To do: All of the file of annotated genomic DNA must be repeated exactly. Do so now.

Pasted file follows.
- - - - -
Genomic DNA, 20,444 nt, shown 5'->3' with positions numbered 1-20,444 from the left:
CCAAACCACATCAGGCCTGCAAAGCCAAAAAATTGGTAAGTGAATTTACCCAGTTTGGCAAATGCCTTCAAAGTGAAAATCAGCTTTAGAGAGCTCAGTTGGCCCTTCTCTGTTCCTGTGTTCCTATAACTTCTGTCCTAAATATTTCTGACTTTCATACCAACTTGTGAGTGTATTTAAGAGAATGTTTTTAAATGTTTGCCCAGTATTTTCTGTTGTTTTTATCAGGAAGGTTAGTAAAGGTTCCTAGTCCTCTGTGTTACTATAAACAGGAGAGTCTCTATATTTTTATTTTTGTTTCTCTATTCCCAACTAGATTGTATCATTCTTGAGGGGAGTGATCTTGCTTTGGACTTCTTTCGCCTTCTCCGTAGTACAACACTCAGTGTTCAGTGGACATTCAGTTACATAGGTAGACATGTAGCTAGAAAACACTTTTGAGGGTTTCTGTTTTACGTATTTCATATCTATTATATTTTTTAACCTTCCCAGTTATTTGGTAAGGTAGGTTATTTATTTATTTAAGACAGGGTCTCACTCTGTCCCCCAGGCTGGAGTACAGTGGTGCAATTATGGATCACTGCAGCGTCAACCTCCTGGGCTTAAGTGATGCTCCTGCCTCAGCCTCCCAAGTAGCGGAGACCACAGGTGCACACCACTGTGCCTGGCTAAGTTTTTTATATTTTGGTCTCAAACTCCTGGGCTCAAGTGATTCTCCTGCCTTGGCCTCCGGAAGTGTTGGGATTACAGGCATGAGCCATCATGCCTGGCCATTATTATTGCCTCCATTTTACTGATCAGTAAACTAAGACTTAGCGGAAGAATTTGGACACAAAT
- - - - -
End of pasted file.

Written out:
Genomic DNA, 20,444 nt, shown 5'->3' with positions numbered 1-20,444 from the left:
CCAAACCACATCAGGCCTGCAAAGCCAAAAAATTGGTAAGTGAATTTACCCAGTTTGGCAAATGCCTTCAAAGTGAAAATCAGCTTTAGAGAGCTCAGTTGGCCCTTCTCTGTTCCTGTGTTCCTATAACTTCTGTCCTAAATATTTCTGACTTTCATACCAACTTGTGAGTGTATTTAAGAGAATGTTTTTAAATGTTTGCCCAGTATTTTCTGTTGTTTTTATCAGGAAGGTTAGTAAAGGTTCCTAGTCCTCTGTGTTACTATAAACAGGAGAGTCTCTATATTTTTATTTTTGTTTCTCTATTCCCAACTAGATTGTATCATTCTTGAGGGGAGTGATCTTGCTTTGGACTTCTTTCGCCTTCTCCGTAGTACAACACTCAGTGTTCAGTGGACATTCAGTTACATAGGTAGACATGTAGCTAGAAAACACTTTTGAGGGTTTCTGTTTTACGTATTTCATATCTATTATATTTTTTAACCTTCCCAGTTATTTGGTAAGGTAGGTTATTTATTTATTTAAGACAGGGTCTCACTCTGTCCCCCAGGCTGGAGTACAGTGGTGCAATTATGGATCACTGCAGCGTCAACCTCCTGGGCTTAAGTGATGCTCCTGCCTCAGCCTCCCAAGTAGCGGAGACCACAGGTGCACACCACTGTGCCTGGCTAAGTTTTTTATATTTTGGTCTCAAACTCCTGGGCTCAAGTGATTCTCCTGCCTTGGCCTCCGGAAGTGTTGGGATTACAGGCATGAGCCATCATGCCTGGCCATTATTATTGCCTCCATTTTACTGATCAGTAAACTAAGACTTAGCGGAAGAATTTGGACACAAAT